Posted on 1 Comment

The 3rd edition of “Scrum – A Pocket Guide” is now available.

A big rock that was moved in 2021.

The updated, third edition of my book “Scrum – A Pocket Guide” is now available worldwide, as a digital and as a paperback edition. Still small enough to fit in your pocket and carry it with you anywhere, anytime. Still a smart travel companion.

accidentally created the first edition of my book “Scrum – A Pocket Guide” in 2013. I consider how I described the Scrum Values in that first edition. In July 2016 they were added to the Scrum Guide. I consider how I already described the traditional three questions of the Daily Scrum as a good but optional tactic in that first version. These questions being optional was added to the Scrum Guide in November 2017 and their description was even completely removed from the November 2020 edition; taking away all doubt that they are indeed optional. In 2018 I deliberately evolved my Scrum travel companion into a second edition (available 2019).

Rather than repeating the rules of the game, in my pocket guide to Scrum I focus on the purpose of those rules while clearly distinguishing them from tactics to play the game. Tactics are not described in the Scrum Guide because they ‘vary widely and are described elsewhere’. Given its size (small) and volume (only about 100 pages) I hope my book lives up to what its subtitle says: a smart travel companion. Creating and updating my book, accidentally or otherwise, had many unanticipated (mostly positive) consequences, for which I am very grateful. I could not hope for, nor aspired, continual appreciation for being such a comprehensive description of the Scrum framework seven+ years later.

In the meantime, more and bigger challenges keep surfacing. The balance of society keeps drastically and rapidly shifting from industrial (often physical) labor to digital (often virtual) work. More and different people ask for guidance and insights on their journey of Scrum in domains beyond software and new product development. Organizations look for clear insights in the simple rules of Scrum as they envision re-emerging their structures and their way of working around Scrum. Without rendering them overly vague I believe that the third edition of “Scrum – A Pocket Guide” holds more generic, yet still appropriate and complete descriptions of the rules of Scrum; using different words and other angles to the known set of rules without creating or leaving holes. Rather than omitting them all, terms and examples from Scrum in software and new product development environments now serve more as examples for other industries where Scrum is adopted.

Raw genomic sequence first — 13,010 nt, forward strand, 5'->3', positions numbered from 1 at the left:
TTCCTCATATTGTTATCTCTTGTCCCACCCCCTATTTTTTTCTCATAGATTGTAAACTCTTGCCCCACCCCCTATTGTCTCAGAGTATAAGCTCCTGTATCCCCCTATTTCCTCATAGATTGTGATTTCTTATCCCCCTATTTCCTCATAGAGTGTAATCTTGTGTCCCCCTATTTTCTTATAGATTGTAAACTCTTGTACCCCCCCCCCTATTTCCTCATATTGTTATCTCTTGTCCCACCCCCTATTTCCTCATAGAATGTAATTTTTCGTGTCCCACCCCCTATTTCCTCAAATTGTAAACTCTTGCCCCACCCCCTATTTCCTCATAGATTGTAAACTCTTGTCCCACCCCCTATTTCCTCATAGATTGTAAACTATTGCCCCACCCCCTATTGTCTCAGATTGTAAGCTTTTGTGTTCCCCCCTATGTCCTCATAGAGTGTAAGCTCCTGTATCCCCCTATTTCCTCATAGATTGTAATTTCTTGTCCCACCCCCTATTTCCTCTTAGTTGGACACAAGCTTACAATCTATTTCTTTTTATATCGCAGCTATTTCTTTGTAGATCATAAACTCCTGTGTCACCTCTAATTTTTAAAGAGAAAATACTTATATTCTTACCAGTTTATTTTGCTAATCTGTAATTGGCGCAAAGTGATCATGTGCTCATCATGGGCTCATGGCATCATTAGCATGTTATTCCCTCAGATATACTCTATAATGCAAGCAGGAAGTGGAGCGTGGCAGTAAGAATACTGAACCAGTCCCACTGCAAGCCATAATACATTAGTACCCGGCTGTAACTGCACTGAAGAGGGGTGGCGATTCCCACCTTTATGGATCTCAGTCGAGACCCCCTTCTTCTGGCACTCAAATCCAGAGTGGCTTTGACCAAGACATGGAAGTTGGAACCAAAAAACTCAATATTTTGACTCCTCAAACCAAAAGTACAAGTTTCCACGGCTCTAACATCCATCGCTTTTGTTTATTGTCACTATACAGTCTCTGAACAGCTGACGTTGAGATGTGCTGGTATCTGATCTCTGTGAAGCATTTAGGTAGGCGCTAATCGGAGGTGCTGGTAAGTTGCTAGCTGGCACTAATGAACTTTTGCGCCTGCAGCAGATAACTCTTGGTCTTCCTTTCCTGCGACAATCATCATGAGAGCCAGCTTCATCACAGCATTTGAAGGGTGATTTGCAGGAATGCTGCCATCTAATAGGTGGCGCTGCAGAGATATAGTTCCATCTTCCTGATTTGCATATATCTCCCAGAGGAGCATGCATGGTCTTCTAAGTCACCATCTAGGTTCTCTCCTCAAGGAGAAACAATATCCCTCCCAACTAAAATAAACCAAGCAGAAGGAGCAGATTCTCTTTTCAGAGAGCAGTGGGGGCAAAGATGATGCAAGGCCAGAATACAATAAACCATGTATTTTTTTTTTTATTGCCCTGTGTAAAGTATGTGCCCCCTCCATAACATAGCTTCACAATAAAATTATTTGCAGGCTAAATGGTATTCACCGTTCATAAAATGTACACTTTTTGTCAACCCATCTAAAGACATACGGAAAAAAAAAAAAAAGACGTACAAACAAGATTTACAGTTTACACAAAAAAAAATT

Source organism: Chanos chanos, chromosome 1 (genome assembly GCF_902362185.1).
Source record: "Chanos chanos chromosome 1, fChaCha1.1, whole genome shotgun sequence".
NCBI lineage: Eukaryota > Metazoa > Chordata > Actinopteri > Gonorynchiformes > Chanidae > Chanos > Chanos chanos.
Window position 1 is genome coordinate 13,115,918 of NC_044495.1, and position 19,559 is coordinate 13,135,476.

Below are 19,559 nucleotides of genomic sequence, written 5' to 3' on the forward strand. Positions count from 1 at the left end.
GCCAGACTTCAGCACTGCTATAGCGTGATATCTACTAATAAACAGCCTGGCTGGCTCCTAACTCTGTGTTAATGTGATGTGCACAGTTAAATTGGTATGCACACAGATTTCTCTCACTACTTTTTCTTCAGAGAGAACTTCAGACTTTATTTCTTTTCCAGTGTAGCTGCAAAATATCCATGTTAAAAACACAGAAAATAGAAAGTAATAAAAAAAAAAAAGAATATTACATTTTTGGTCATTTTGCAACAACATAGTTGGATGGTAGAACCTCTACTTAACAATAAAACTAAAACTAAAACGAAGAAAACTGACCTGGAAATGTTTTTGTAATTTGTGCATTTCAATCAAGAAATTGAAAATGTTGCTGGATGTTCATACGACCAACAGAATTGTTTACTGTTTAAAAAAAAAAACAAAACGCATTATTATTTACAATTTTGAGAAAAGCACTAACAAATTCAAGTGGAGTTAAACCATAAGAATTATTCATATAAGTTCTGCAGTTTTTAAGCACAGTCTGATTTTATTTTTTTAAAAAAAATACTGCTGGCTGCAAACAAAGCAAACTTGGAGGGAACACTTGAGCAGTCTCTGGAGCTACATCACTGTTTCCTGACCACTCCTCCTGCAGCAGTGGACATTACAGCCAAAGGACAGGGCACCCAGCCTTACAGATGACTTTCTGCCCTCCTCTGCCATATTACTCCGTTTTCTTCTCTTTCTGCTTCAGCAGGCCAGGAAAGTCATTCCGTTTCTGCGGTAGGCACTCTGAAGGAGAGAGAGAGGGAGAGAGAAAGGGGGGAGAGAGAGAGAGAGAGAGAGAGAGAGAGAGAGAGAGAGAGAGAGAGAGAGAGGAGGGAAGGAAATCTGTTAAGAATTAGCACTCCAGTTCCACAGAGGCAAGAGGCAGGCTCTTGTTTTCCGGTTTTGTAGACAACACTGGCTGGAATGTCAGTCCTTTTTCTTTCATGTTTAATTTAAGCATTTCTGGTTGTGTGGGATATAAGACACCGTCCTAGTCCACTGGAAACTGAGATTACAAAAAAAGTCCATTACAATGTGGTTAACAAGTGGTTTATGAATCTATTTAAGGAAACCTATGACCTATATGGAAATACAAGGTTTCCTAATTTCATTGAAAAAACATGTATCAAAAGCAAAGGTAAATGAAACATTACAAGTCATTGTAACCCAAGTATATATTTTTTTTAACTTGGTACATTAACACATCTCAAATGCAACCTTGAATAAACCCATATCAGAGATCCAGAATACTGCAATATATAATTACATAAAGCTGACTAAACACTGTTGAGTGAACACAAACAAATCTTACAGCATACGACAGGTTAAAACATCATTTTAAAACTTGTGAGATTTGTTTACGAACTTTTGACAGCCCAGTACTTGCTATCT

I believe that this third edition offers the more than ever needed, foundational insights for people and their organizations to properly shape their Scrum, regardless of their domain or business. The focus is still more on the intent and purpose of the rules and roles in the framework, while clarifying some changes in terminology from the 2020 update of the Scrum Guide. Helping people understand the purpose of the rules and the roles of Scrum remains at the heart of all my work and actions as an independent Scrum Caretaker–training, coaching, consulting and speaking. It helps me drive forward an evolution towards more humanized workplaces.

Following are some of the more popular channels to acquire the third edition of “Scrum – A Pocket Guide”:

For readers in the wider India region:

For readers in Belgium and the Netherlands:

I thank Bhuvan Misra for his much-appreciated, critical feedback on this third edition. I thank all translators for their past and on-going efforts to spread my words in different languages. Translations of this updated, third edition in Russian, Polish, French and traditional Chinese are in progress. I thank all at Van Haren Publishing, and especially Ivo van Haren, for giving me the chance to express my views on Scrum.

Enjoy reading!

independent Scrum Caretaker